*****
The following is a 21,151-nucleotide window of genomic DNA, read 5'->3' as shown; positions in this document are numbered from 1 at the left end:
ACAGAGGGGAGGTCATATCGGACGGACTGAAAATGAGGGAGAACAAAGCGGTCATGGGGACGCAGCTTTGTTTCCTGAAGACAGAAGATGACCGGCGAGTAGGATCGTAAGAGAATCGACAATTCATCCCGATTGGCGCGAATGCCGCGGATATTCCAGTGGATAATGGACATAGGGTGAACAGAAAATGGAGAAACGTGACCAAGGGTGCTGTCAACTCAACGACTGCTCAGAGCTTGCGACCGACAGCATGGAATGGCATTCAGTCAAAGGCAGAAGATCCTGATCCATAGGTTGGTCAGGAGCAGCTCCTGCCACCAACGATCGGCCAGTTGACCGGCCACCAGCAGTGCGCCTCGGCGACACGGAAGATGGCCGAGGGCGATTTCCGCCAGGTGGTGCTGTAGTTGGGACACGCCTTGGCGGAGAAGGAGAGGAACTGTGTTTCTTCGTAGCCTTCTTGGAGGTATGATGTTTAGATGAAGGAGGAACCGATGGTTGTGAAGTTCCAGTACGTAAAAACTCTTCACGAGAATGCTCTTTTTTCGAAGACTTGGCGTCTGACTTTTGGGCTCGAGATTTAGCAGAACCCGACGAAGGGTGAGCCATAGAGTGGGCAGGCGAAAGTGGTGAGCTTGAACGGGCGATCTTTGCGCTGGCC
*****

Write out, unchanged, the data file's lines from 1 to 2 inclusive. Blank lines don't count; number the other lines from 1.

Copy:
The following is a 21,151-nucleotide window of genomic DNA, read 5'->3' as shown; positions in this document are numbered from 1 at the left end:
ACAGAGGGGAGGTCATATCGGACGGACTGAAAATGAGGGAGAACAAAGCGGTCATGGGGACGCAGCTTTGTTTCCTGAAGACAGAAGATGACCGGCGAGTAGGATCGTAAGAGAATCGACAATTCATCCCGATTGGCGCGAATGCCGCGGATATTCCAGTGGATAATGGACATAGGGTGAACAGAAAATGGAGAAACGTGACCAAGGGTGCTGTCAACTCAACGACTGCTCAGAGCTTGCGACCGACAGCATGGAATGGCATTCAGTCAAAGGCAGAAGATCCTGATCCATAGGTTGGTCAGGAGCAGCTCCTGCCACCAACGATCGGCCAGTTGACCGGCCACCAGCAGTGCGCCTCGGCGACACGGAAGATGGCCGAGGGCGATTTCCGCCAGGTGGTGCTGTAGTTGGGACACGCCTTGGCGGAGAAGGAGAGGAACTGTGTTTCTTCGTAGCCTTCTTGGAGGTATGATGTTTAGATGAAGGAGGAACCGATGGTTGTGAAGTTCCAGTACGTAAAAACTCTTCACGAGAATGCTCTTTTTTCGAAGACTTGGCGTCTGACTTTTGGGCTCGAGATTTAGCAGAACCCGACGAAGGGTGAGCCATAGAGTGGGCAGGCGAAAGTGGTGAGCTTGAACGGGCGATCTTTGCGCTGGCC